The restaurant industry is increasingly concerned about people skipping meals, and as a result, has commissioned a research firm to identify why food abstinence is on the rise.
A universal reason for the omission of meals was not necessarily forthcoming. Nevertheless, the demographic profile of meal-skippers offers some interesting background on contemporary habits.
The research, produced by GDR/Crest Enterprises in Park Ridge, Ill., found that 15% of those surveyed regularly missed "opportunities" for breakfast, 8% omitted lunch and 3% passed on dinner. The numbers are not overwhelming, but the sales losses are significant, according to a report of the survey in Restaurants & Institutions magazine.
Those who decline breakfast are middle to upper-middle income types between 18 and 49 years old who live in urban areas with three to four people per household. Those who miss lunch tend to fall in a slightly higher age group with similar incomes, but originate from one- and two-person households. The most distinctive pattern is that single women, ages 25 to 34, are the group most likely to skip dinner, the magazine reported.
The reasons for this reluctance to eat include time constraints and a disinclination to interrupt busy work or recreation schedules.
As to the particular meals, breakfast was a victim of those with a desire to sleep longer, whereas lunch was often scratched because some felt they were far removed from food outlets. Dinner was most often forsaken by singles or young couples, who, lacking a multiperson household, have little incentive to prepare or seek out meals, the report stated.
The patterns seem to change on weekends, when those polled stated they are just as likely to miss lunch as breakfast.
"More specifically, 20% of all weekday breakfast opportunities are skipped compared to 15% on weekends. Just 9% of all adult lunch opportunities are skipped during the week, while 13% are skipped on weekends," the magazine reported.
The study offers food outlets several suggestions to combat food abstinence. The recommendations involve reaching isolated office workers, increasing the quality of snacks available at work sites beyond simply candy or chips and broadening takeout services, according to the survey.
Sausage's New Image--One product designed to lessen this trend of meal abstinence is being introduced this month with intentions of "chang(ing) . . . the way many Americans enjoy weekend breakfast."
Jones Dairy Farm has announced that it has developed a breakfast meat product with 60% less fat, 45% fewer calories and 40% more lean meat than traditional sausage. The new products are Light Breakfast Links, Light Breakfast Roll and Light Breakfast Brown & Serve.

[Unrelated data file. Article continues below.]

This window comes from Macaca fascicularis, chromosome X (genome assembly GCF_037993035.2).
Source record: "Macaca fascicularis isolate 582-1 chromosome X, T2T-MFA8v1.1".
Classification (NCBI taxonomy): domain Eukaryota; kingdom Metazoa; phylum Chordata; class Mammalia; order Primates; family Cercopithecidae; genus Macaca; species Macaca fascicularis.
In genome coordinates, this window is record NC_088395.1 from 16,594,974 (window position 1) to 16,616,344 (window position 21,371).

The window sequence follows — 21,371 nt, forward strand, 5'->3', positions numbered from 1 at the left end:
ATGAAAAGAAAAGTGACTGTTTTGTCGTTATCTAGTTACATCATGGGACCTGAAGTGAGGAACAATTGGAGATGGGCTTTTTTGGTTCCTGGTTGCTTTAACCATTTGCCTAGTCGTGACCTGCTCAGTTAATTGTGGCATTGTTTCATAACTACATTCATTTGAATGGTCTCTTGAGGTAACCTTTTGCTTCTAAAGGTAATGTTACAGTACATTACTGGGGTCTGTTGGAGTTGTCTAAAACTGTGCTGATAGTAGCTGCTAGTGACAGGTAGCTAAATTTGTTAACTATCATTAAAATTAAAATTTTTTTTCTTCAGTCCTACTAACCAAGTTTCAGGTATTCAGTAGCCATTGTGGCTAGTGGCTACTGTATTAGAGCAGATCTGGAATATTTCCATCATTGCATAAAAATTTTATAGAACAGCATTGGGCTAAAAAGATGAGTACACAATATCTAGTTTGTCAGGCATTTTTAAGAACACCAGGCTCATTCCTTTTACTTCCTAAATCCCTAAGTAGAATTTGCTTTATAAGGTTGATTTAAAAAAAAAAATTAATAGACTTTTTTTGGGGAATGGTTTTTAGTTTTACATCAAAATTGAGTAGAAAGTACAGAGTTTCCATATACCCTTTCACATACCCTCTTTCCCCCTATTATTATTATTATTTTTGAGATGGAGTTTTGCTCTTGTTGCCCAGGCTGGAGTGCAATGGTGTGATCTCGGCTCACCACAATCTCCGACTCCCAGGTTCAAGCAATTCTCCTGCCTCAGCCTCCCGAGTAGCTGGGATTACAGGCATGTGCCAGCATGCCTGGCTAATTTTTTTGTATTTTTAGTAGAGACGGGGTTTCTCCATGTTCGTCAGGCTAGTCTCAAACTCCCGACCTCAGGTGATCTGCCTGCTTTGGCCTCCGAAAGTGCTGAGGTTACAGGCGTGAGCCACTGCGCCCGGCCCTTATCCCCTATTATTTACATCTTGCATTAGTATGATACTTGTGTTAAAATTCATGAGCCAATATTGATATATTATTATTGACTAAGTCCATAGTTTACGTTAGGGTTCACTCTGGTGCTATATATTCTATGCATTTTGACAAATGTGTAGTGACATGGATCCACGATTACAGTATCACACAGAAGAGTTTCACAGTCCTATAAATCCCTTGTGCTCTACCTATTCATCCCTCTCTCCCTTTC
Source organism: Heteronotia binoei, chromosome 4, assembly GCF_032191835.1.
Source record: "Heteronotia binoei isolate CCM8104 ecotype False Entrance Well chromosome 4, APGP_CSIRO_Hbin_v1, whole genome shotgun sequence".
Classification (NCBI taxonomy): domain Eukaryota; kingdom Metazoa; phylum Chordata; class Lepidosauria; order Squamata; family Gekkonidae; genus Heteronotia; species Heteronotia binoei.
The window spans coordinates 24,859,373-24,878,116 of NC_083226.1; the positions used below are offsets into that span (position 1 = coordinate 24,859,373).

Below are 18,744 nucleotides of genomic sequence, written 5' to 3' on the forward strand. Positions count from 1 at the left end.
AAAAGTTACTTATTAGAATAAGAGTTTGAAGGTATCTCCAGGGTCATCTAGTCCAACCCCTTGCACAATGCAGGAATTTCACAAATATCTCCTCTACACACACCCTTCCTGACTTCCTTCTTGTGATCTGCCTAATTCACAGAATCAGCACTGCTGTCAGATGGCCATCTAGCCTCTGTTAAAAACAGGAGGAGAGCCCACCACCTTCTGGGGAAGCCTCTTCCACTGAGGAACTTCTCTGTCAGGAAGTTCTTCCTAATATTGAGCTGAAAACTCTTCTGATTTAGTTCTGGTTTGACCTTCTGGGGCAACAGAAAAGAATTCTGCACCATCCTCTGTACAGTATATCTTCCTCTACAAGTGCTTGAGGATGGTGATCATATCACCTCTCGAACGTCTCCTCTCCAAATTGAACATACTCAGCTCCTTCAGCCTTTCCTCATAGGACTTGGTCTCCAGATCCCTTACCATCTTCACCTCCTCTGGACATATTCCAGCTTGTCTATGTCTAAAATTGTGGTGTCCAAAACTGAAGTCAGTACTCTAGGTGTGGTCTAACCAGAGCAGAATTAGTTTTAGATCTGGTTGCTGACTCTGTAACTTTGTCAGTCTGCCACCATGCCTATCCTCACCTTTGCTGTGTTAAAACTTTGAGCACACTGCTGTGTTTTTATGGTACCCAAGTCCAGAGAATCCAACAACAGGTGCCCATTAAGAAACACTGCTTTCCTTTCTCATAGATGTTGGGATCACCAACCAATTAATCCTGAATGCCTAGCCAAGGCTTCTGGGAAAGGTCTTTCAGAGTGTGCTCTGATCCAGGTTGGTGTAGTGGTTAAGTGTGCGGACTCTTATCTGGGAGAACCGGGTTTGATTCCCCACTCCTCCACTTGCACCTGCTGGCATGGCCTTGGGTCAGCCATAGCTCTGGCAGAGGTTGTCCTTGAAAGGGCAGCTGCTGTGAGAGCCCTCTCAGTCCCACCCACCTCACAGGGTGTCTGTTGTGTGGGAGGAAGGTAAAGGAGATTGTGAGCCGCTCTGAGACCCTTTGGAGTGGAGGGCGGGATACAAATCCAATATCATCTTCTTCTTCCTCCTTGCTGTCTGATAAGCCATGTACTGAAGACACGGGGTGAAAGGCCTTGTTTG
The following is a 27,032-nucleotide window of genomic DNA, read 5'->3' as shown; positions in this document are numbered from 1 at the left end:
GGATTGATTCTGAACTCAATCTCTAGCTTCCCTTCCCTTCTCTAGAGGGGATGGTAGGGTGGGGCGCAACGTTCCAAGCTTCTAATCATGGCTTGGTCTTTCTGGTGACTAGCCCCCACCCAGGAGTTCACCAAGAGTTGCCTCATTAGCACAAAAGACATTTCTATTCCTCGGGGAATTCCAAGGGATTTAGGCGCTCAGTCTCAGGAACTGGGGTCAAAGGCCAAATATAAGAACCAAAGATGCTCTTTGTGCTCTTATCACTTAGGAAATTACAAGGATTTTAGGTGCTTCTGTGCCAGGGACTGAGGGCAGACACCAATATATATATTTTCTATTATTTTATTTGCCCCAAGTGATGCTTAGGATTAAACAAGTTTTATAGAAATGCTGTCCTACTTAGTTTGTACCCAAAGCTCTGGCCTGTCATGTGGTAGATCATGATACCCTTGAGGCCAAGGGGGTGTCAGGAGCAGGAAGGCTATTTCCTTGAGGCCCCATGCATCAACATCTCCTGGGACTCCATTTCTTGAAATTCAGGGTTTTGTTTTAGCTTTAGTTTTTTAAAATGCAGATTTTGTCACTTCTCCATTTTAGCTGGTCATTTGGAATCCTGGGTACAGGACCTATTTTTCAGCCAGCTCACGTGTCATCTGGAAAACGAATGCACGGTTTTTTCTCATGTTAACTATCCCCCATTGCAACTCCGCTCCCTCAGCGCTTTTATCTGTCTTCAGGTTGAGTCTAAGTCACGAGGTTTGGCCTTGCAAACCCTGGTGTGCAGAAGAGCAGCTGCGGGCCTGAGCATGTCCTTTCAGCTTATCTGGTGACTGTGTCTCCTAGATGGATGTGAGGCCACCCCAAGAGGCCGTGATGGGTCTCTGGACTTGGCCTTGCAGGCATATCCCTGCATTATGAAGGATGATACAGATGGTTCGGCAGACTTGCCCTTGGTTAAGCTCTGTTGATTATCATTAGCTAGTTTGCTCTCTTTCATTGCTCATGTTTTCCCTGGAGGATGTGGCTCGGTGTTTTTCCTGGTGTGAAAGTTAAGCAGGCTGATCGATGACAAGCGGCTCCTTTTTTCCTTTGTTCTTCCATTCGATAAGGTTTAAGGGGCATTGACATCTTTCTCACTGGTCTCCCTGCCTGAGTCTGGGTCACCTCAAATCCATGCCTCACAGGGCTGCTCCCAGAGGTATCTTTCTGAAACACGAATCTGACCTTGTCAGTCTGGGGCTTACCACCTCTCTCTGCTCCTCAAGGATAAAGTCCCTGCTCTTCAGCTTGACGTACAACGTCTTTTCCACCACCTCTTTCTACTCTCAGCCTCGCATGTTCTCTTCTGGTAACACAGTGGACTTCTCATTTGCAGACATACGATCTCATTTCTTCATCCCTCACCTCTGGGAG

The major reductions in fat and calorie content were made by adding rice to the meat to a level of 2.5% of the item's total weight. The rice not only acts to cut the undesirable fat content, but also helps reduce shrinkage. Unlike many highly processed meat products, the new Jones line contains no preservatives or artificial ingredients such as sodium nitrite.
The company stated that these so-called breakfast saviors will be priced competitively with traditional sausage links.
Focus on Fluoride--Plan on hearing a great deal about the fluoride content of mouthwash in advertisements during the coming months. The issue is about to surface because the federal government has tentatively approved language that would permit manufacturers of dental rinses to state that the products may help prevent cavities.
The U.S. Food and Drug Administration is accepting public comment on its proposed marketing standard on mouthwashes after studying whether sources other than toothpaste and the water supply would be effective in cavity prevention.
"The FDA concludes . . . that combining fluoride from several different sources--for example, from a toothpaste and a rinse--produces (additional) anti-decay effects," according to the agency's statement on the action.
The FDA recommends that those using a mouthwash with fluoride do so after brushing. The agency also stated that the dental rinses should not be used by children under age 6. Young children are especially susceptible to fluoride, and excessive amounts may create gray spots or streaks on teeth.
The federal government estimates that toothpastes and mouthwashes that contain fluoride have annual sales of about $600 million.
Salt Industry Gets Shakes--Several consumer advocacy groups have charged that the nation's food companies have been slow to reduce the sodium content in processed foods. The effort to lessen salt's presence in food stems from medical evidence that indicates that diets high in sodium are linked to hypertension and heart disease.
To counter the criticism, the Salt Institute revealed figures which seem to indicate that the basic seasoning agent is used in less volume today than in previous years. In fact, the institute stated that food-grade salt sales dropped a significant 17% in the late 1970s and early 1980s.